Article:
Growth Trends for Related Jobs
How to Wear Dreads at Work
The earliest method for creating dreadlocks was simply to let the hair grow without combing it. Eventually, the hair tangles into long, twisted ropes of matted hair. However, this process can take years. Today’s dreadlock-sporting individuals can gain their dreads by using a much shorter process that included backcombing and special wax. Dreadlocks are attention-grabbing and often reflect personality and beliefs, but this unusual hairstyle can cause problems in the workplace if it is not maintained properly.
Check the dress code at your workplace before getting dreads. If the dress code prohibits dreadlocks, you’ll need to discuss the issue with your manager, pick another hairstyle or get a different job that has a less strict dress code.
Keep your style simple. Even simple dreads will make a statement about your personality and style, and it will be easier to maintain a professional appearance.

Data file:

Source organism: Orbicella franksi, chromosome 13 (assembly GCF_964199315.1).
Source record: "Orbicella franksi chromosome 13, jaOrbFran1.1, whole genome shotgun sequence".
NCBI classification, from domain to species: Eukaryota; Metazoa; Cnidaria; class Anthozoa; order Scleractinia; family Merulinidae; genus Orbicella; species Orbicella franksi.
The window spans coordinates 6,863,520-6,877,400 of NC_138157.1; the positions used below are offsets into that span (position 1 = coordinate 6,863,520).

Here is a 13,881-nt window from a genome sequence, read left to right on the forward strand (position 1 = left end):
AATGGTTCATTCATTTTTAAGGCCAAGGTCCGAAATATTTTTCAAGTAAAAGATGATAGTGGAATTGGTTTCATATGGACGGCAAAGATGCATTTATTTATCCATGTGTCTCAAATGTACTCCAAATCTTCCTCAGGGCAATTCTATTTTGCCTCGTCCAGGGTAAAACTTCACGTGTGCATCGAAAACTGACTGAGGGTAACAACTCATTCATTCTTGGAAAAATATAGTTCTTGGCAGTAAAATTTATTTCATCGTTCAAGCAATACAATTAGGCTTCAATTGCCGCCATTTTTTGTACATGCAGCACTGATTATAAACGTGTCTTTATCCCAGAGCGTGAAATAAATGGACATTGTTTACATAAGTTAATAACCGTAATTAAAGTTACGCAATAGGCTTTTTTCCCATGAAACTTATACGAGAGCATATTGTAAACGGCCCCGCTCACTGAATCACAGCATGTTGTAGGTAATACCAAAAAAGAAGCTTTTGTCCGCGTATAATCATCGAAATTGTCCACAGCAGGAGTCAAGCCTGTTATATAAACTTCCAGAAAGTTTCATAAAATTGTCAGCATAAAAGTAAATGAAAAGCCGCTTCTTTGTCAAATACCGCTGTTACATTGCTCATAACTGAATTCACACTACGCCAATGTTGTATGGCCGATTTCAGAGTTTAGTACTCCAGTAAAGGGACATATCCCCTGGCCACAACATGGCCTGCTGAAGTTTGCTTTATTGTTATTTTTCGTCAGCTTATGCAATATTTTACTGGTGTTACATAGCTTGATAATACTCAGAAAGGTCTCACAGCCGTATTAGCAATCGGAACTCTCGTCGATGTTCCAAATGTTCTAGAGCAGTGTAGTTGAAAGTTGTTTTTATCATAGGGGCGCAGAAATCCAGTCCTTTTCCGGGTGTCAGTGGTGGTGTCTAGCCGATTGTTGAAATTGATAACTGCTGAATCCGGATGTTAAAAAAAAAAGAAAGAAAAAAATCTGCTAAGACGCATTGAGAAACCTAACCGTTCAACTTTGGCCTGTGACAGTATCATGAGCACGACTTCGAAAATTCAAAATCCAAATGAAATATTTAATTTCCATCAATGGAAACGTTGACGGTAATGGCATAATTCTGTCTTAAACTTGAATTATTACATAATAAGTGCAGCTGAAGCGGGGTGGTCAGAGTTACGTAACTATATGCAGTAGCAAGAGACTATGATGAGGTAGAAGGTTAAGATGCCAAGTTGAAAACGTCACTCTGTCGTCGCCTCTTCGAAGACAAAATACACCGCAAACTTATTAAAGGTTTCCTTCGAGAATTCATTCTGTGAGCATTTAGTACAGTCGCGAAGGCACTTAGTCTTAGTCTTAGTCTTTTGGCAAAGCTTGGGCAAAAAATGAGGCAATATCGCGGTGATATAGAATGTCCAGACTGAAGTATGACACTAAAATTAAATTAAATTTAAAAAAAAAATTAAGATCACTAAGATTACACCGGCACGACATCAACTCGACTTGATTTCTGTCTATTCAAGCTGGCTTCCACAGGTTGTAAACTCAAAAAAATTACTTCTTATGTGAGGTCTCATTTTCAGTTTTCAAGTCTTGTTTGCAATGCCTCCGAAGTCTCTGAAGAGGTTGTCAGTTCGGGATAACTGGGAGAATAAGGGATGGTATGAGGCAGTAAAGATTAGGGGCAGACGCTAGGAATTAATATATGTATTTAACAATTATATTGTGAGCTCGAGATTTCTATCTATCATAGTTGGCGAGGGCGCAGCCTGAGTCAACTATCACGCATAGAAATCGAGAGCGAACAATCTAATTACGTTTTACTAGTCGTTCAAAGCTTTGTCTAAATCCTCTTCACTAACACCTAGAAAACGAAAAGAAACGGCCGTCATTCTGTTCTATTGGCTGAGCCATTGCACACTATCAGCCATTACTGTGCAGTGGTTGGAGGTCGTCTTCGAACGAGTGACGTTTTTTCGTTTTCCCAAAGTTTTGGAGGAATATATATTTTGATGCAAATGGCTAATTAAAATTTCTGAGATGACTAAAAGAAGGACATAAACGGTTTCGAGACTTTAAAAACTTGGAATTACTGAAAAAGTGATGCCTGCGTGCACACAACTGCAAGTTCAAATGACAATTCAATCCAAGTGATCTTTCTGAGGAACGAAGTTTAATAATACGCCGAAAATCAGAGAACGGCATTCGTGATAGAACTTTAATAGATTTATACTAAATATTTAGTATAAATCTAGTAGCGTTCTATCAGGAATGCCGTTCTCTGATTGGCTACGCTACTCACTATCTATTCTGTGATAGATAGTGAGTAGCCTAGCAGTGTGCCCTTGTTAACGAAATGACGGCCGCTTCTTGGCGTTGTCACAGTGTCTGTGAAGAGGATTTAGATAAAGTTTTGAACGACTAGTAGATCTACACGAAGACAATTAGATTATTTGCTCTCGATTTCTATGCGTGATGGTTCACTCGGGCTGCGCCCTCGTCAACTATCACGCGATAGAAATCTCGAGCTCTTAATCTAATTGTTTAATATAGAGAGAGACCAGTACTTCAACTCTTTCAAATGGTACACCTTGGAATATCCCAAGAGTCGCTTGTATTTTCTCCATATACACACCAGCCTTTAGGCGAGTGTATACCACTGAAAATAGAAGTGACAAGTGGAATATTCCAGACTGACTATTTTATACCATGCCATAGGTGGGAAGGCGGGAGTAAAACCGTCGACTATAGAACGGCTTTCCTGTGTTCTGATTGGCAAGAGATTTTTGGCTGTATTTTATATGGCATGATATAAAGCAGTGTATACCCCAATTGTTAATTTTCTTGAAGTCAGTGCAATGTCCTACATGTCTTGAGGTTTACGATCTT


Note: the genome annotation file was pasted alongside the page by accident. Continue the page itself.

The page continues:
Tie your dreads so they don’t hang in your face. Unless your job is completely removed from customer service, keep your locks tied at the nape of your neck, or tuck loose strands behind your ears.
Implement additional hair-containing techniques as necessary. Many food-service employers allow their employees to sport dreadlocks as long as they keep their dreads fully contained. Some employers require that your hair stay in a ponytail and under a visor at all times, while others may require you to wear a full hair cap.
- Dreadlocks: Dreadlocks Myths
- MyDreadlocks.com: Professional Career Advice on Hairstyles
- “Don’t Worry, Be Nappy: How to Grow Dreadlocks in American and Still Get Everything You Want”; Jeffery Bradley; 2000